So will this be another post about the plight of the exploited, underpaid, undervalued adjunct professor with no job security? Nope. I don’t argue that many, most even, are underpaid and undervalued. But it varies dramatically from place-to-place and person-to-person. And for me, right now, it is a perfect fit.
I have found my niche, teaching one to two courses a semester, including upper division courses within my specialty. I get to choose what I will teach and when it is scheduled, so I can plan around my kids’ school schedule. I work with intelligent and welcoming colleagues. Most of the full-time professors, and some other part-timers have PhDs. They’ve opted for a junior college because they are passionately devoted to teaching and helping students achieve their dreams. They are truly lovely people to work with and a refreshing change from the egos I encountered daily during my PhD. I teach diverse motivated students, and importantly, I am well-compensated for my time. My college is at the high-end of the pay scale nationally. No, I don’t make the salary of a tenure-track professor, but nor do I have the responsibilities that entails… no required faculty meetings, no advising, and no service requirements. I have the luxury of coming to campus, teaching my courses, and then going home.
But the best thing about working part-time is what I go home too… enormous hugs that nearly knock me off my feet and an afternoon of possibilities – a hike, the park with friends, a bike ride to throw rocks in the creek, driving to the coast to pick blackberries, or staying home to work in the garden or cozy up on the couch. After years of full-time daycare while in graduate school, I would not trade our afternoon adventures for anything. Don’t get me wrong, I never wanted to be a full-time stay-at-home mom and I still don’t. But this mix feels right.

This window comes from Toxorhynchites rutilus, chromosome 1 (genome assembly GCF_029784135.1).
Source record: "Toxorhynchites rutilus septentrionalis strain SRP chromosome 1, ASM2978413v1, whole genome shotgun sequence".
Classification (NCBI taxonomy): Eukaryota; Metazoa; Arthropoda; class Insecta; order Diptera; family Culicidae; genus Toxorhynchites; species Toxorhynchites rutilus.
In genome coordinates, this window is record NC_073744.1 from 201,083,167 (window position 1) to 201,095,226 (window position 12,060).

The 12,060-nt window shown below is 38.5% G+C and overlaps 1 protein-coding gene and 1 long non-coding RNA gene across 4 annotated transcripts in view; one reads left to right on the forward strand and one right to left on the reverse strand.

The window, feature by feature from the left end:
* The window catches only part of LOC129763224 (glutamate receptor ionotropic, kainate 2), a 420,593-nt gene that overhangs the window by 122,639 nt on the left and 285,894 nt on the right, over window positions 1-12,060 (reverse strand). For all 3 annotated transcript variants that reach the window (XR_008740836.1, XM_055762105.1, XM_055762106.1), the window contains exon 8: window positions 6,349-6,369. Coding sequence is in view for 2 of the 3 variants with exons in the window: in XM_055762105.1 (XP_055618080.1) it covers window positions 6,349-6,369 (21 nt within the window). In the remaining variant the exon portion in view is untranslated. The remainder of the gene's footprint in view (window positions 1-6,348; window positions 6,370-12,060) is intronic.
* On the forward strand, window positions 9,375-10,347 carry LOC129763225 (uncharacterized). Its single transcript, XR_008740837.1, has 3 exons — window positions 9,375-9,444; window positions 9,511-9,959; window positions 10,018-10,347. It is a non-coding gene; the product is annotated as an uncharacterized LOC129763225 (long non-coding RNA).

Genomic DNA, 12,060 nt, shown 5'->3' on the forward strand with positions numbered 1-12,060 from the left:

I sometimes think I am supposed to complain about my job, how underpaid and undervalued I am. We are the majority of the instructional faculty, yet we are exploited, taken advantage of. That is what I read, but I don’t feel that. I wouldn’t recommend trying to piece full-time pay out of part-time adjunct work. If I wanted or needed a full-time job, I would look for one. I wouldn’t recommend working any place where you feel the pay is degrading. But at the right institution, and for those of us looking for part-time work that utilizes the knowledge and skills we worked so hard to gain, and who cannot imagine life without some connection to science and learning, this can be a good fit.
Yes, I miss research, much more than I thought I would. Yes, I feel guilty for contributing to the leaky pipeline. Yes, I worry that some people will think I wasn’t good enough. Yes, I wonder what I will do when when my kids get older. Will I regret jumping off the train that might have led to a tenure-track position? Maybe. Would I have ever attained this goal, or if so would I have enjoyed it? Who knows? But am I happy now, in a place I love, near people I love, and spending quality time with the two little people I love most? Yes, absolutely.